pain that’s severe and can’t be managed with at-home care. pain that causes difficulty with eating, drinking, or swallowing. persistent tooth or gum pain. mouth sores that are large, won’t go away, or keep coming back. an unexplained growth that doesn’t go away. white lesions inside your mouth.
Canker sores . A canker sore is a small type of ulcer that you may notice inside your cheeks, around your tongue, or on the back of the roof of your mouth (soft palate). They often appear as white lesions with a red border. Canker sores can be triggered by many factors. Some of the most common include:
A specific type of neuralgia called glossopharyngeal neuralgia can cause bouts of severe pain that can impact the tongue. Other areas, such as the throat and tonsils, may also be affected.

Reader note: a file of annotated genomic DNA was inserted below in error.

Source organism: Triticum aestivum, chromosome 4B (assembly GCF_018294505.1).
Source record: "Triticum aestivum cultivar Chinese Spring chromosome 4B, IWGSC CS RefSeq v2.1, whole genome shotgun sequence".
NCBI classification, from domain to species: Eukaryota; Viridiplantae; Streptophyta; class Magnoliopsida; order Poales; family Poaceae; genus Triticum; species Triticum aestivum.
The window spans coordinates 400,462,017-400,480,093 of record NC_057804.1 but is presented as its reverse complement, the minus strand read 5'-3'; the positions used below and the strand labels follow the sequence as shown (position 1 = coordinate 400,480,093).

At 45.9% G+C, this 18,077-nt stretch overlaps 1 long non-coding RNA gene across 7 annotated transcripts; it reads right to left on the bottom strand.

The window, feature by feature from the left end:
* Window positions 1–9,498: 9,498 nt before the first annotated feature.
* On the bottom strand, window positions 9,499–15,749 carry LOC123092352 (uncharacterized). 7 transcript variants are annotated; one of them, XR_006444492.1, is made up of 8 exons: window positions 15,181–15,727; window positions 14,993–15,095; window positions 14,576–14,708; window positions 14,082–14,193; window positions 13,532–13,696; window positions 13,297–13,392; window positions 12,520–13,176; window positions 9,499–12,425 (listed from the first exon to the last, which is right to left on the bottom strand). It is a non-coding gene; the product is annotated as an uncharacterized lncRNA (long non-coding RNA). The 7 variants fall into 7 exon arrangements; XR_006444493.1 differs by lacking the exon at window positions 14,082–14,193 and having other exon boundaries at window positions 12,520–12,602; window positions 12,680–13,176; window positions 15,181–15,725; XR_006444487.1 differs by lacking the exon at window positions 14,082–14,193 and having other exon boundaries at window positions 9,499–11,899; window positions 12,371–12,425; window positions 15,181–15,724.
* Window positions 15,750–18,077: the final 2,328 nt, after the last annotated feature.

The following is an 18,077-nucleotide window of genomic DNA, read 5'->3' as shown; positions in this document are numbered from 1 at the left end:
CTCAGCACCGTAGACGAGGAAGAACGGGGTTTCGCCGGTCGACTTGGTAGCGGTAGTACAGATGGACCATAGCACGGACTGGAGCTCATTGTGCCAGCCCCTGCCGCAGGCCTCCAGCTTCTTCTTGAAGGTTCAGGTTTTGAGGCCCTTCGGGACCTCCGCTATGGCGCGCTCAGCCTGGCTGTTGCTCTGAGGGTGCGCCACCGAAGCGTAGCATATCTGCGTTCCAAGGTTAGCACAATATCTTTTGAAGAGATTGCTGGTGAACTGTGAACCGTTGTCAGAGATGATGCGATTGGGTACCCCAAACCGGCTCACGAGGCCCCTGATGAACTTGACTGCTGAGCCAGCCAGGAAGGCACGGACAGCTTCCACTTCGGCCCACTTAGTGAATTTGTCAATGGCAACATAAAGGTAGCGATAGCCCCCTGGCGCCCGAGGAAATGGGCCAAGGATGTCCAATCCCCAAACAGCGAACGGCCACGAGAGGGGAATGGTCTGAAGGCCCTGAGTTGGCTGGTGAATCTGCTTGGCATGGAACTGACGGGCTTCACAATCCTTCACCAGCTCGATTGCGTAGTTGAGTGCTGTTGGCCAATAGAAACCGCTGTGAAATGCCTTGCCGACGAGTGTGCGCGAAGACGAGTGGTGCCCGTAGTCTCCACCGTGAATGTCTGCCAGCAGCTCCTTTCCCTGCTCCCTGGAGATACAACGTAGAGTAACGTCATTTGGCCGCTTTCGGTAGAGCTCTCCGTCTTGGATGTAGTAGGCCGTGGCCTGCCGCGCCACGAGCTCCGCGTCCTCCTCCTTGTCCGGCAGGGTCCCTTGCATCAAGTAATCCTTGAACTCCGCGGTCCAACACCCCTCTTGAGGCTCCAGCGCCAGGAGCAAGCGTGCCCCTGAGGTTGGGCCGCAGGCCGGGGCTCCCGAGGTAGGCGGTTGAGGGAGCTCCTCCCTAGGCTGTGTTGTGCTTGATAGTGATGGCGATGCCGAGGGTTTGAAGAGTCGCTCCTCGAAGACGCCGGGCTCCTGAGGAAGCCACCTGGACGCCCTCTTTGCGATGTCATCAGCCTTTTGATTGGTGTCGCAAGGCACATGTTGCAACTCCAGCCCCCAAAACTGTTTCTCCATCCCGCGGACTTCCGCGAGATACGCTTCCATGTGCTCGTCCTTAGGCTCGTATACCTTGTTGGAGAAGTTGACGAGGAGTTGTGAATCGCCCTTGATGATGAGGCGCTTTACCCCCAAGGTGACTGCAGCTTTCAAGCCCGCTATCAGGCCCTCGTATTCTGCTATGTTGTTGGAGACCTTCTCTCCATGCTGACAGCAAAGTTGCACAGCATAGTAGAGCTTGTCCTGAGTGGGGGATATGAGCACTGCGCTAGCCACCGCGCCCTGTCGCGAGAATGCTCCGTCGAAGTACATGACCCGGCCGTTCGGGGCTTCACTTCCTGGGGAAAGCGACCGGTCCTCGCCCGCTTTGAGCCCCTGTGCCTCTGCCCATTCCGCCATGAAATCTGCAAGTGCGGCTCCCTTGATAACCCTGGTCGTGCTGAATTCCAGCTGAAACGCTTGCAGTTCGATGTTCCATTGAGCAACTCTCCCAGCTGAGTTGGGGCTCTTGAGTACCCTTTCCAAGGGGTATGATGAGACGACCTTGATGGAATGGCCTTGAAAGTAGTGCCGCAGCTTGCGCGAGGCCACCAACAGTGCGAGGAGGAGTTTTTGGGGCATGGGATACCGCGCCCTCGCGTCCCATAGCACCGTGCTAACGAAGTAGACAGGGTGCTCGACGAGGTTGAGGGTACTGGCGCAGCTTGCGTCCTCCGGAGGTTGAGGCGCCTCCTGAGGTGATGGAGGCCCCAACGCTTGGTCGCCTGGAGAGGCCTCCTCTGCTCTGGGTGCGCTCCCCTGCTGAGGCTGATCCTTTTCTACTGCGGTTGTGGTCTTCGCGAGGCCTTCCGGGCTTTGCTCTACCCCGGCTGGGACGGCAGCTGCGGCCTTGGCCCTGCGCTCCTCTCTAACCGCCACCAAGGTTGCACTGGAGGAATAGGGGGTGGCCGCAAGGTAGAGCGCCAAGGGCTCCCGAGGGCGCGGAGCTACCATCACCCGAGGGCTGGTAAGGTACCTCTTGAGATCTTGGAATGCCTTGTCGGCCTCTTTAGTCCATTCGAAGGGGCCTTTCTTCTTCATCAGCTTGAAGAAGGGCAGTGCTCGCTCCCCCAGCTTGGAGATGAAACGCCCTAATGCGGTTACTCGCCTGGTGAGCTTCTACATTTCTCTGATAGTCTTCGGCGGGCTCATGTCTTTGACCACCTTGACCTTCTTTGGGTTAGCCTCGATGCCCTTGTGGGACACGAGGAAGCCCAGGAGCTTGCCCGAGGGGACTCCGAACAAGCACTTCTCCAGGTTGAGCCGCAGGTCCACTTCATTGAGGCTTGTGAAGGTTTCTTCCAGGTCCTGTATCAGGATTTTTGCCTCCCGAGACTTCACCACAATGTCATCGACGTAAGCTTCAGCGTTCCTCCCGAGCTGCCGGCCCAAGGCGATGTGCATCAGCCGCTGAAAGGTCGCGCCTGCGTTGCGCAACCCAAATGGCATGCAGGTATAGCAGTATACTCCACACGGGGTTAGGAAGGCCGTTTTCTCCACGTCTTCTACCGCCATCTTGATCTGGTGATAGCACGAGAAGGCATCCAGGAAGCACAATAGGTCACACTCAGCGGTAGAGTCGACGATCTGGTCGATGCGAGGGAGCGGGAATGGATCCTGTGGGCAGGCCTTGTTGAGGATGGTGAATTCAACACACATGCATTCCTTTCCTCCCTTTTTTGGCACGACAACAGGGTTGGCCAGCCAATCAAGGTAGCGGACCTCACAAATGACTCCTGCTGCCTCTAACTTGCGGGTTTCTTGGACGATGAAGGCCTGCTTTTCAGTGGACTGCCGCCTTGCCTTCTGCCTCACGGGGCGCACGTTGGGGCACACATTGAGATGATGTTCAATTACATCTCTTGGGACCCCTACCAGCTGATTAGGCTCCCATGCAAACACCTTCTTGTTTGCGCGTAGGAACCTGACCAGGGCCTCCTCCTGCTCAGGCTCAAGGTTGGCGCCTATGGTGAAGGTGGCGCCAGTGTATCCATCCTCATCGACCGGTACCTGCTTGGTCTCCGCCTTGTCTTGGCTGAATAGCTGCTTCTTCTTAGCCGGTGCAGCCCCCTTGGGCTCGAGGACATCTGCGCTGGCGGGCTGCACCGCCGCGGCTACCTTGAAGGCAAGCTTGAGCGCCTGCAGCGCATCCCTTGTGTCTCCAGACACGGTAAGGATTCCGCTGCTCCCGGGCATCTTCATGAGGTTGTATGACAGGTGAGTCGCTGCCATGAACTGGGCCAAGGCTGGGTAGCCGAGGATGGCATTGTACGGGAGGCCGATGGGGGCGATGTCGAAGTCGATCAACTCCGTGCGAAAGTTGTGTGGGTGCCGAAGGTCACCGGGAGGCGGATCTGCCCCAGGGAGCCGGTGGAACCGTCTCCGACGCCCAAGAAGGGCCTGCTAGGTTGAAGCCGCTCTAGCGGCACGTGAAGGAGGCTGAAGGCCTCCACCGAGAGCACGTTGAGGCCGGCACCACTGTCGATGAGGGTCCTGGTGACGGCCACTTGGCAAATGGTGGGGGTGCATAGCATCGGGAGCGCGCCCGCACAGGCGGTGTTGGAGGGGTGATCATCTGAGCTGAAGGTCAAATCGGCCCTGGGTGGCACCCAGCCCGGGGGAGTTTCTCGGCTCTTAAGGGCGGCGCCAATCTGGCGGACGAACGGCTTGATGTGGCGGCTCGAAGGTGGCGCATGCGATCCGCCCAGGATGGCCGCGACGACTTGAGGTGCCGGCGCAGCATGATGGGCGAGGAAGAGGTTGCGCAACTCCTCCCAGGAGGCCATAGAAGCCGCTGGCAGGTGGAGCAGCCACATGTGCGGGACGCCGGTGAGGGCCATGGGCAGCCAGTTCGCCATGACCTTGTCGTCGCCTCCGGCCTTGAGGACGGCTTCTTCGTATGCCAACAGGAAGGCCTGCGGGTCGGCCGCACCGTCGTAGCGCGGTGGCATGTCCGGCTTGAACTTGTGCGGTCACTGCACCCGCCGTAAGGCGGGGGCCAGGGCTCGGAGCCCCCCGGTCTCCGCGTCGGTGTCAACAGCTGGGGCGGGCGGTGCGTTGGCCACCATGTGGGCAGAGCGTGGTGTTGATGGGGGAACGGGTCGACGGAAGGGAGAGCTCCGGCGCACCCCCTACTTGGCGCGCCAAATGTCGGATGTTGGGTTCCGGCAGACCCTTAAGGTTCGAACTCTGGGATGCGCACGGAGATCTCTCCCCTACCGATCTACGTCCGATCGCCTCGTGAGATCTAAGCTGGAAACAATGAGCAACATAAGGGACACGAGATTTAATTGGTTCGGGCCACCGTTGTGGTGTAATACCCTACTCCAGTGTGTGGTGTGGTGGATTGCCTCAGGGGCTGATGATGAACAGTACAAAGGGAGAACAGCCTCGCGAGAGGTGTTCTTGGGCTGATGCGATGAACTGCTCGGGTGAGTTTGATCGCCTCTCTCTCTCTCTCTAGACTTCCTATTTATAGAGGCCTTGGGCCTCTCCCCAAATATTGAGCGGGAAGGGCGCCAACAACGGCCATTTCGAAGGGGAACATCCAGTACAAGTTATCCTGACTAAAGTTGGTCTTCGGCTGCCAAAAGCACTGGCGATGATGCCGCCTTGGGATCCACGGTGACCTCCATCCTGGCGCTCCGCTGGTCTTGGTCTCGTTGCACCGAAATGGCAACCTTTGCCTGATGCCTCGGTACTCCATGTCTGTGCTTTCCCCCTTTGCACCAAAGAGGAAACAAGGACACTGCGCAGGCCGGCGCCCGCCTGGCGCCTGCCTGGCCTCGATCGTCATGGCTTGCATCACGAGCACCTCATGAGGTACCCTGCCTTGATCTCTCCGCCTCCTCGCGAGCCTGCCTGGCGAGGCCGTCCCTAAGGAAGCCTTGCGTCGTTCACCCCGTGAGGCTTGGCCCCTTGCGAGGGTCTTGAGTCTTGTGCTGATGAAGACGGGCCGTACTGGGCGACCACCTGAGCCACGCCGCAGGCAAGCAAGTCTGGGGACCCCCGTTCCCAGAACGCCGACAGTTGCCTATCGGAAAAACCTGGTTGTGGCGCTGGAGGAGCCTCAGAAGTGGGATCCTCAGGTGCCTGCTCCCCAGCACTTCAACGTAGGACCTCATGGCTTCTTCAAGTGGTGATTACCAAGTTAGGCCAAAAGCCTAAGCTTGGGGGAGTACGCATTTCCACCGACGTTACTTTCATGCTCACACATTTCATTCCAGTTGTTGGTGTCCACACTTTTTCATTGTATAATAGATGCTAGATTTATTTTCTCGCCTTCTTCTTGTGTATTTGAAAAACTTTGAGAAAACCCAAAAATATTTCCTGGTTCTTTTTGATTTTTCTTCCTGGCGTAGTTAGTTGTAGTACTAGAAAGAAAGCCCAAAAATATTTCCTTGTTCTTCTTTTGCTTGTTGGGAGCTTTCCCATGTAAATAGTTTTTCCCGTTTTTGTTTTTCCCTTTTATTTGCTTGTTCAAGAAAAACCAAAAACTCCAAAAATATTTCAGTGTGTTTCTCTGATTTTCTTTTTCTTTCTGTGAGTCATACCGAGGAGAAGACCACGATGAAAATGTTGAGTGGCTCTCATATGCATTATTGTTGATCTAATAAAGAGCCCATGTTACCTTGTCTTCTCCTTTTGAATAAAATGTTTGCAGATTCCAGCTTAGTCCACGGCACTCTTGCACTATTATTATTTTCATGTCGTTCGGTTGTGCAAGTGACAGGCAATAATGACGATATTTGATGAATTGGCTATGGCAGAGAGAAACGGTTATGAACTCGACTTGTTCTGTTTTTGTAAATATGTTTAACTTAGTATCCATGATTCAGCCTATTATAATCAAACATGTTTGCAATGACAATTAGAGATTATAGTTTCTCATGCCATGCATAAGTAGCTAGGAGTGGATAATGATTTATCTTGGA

Some of the most common symptoms of oral cancer include: painful oral lesions that won’t heal. unexplained lumps or growths in the mouth. white or red patches inside of the mouth. pain or difficulty swallowing. numbness in the lower lip, face, neck, or chin.
A sinus infection happens when your sinuses become swollen and infected. Sometimes, a sinus infection can cause pain in the teeth and gums. This most often occurs around the upper teeth.
Causes. Most mouth sores occur as a result of irritation. Many things can irritate the mouth and lead to sores, including: poorly fitting dentures. a sharp or broken tooth. braces or other devices, such as retainers. burning the mouth on hot food or beverages. tobacco products.